• Thursday, April 25, 2024
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More pain for consumer goods firms as transport costs rise by 27%

More pain for consumer goods firms as transport costs rise by 27%

The rising cost of transportation, linked to the increasing price of diesel is biting hard on manufacturing companies, especially Fast-Moving Consumer Goods (FMCG) as transport costs soared by 27 percent to N81.52 billion in 2022.

BusinessDay analysis of the financial statement of five FMCGs companies showed that the amount spent by the companies on transportation costs rose by 27 percent to N81.52 billion in 2022 from N64.07 billion in 2021.

The firms surveyed include Unilever Nigeria Plc, Nestle Nigeria Plc, Cadbury Nigeria Plc, NASCON Allied Industries Plc and Dangote Sugar Refinery Plc

“The Russia-Ukraine war is still having an adverse effect on transportation in terms of fuel cost,” Fisayo Ademilua, consumer goods analyst at CardinalStone Partners Limited said.

“Data showed the price of diesel has been rising ever since the war started; most FMCG companies use diesel-powered vehicles, the rise in the price of diesel led to an increase in their transportation costs,” Ademilaua said.

Further breakdown NASCON recorded the highest increase in the cost of transport with an 83.9 percent increase to N12.3 billion in 2022 from N6.69 billion recorded in the previous year while Nestle Plc saw a 19.19 percent increase to N57.33 billion.

Unilever witnessed a surge of 44.57 percent, of N4.8 billion from N3.32 billion, Cadbury an increase of 25.49 percent of N6.35 billion from N5.06 billion, and Dangote Sugar saw a decline of 18.21 percent of 741.4 million from 906.5 million recorded in the previous year.

According to Ayodeji Ajilore, an investment manager at ARM Investment Managers, the effect of the Russia-Ukraine war continues to reverberate across the world.

Read also: Less cash for Meyer Plc as loss hits N17m

He noted that the story is not in any way different in Nigeria, “as its implication is being felt in transportation costs and all areas of logistics for businesses”.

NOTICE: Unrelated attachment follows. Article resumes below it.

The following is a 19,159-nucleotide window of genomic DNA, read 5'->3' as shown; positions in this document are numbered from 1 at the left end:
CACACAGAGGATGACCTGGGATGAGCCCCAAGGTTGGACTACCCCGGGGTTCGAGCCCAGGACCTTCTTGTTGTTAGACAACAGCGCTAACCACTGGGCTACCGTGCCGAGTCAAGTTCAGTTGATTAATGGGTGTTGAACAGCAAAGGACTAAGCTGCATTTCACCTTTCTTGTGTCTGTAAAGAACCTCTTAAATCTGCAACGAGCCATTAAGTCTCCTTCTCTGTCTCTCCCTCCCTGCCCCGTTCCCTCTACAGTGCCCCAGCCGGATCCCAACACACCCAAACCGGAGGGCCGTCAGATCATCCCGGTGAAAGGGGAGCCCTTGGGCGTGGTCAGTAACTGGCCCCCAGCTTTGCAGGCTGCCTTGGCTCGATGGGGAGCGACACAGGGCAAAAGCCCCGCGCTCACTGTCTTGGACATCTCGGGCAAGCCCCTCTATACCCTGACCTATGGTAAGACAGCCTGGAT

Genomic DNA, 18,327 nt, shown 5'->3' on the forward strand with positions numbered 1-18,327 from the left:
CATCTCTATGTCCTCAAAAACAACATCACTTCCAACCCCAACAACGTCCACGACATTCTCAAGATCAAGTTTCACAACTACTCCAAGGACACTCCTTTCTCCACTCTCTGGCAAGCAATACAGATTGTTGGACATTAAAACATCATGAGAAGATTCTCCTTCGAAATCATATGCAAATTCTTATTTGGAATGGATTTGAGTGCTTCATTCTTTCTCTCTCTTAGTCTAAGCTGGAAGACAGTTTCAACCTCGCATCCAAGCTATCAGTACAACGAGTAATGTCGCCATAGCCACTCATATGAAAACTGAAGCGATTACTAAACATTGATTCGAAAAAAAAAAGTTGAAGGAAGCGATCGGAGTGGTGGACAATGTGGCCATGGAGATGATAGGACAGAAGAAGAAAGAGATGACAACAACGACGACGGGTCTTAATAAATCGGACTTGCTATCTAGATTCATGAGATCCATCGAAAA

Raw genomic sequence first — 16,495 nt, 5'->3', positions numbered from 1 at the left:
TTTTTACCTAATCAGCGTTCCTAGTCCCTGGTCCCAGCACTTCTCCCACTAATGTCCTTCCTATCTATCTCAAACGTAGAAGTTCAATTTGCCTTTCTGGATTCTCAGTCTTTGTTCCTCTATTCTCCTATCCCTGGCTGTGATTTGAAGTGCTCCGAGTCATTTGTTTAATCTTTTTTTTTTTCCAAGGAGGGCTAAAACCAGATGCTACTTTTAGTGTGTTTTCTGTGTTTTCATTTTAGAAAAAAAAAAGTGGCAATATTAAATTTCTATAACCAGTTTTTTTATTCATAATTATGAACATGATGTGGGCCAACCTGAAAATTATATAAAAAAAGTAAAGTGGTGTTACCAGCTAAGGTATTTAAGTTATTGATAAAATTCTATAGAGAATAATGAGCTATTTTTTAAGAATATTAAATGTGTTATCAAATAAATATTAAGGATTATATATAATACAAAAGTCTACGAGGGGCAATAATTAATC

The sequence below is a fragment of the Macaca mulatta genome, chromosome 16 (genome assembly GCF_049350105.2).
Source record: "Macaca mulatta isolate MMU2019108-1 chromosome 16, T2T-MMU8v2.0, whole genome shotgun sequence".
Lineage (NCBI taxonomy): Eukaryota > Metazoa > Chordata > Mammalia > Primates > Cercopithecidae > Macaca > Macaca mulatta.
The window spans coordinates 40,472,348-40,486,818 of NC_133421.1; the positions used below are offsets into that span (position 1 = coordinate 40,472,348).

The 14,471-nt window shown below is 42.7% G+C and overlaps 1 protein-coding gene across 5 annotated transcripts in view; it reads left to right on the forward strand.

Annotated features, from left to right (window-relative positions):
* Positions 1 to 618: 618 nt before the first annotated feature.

“It observed that even though output for most of these firms dipped in the period, transportation costs still came in higher,” Ajilore said.

Findings showed the cost of marketing and distributing fast-moving consumer goods (FMCG) has gone up as a result of growing transportation expenses spurred on by skyrocketing crude oil prices.

Ajilore noted that aside from the war triggering a surge in the cost of crude oil, and consequently, energy costs across the world, it also supported the sustained rally of the USD vis-a-vis monetary policy actions.

“With the strong USD rate, when monetary authorities raise interest rates it has a way of affecting dollar-denominated assets which automatically generates the demand for the dollar.

“Fuel prices, replacement costs, asset depreciation, and the price of heavy-duty vehicles are a few examples that are affected by such policies and exchange rates,” Ajilore said.

According to a report by Cordros Securities on the Nigerian consumer goods sector, some companies have implemented substantial price increases to cushion the impact of higher operating costs, especially food staples producers who implemented more robust price increases due to their products’ essential nature, which makes demand price inelastic.

“Industry players will continue to grapple with the high costs of operations, consequently we expect the price hikes to spur revenue growth and support earnings in 2022, although we remain cautious about the weak demand as consumers down trade or opt for cheaper substitutes,” the report said.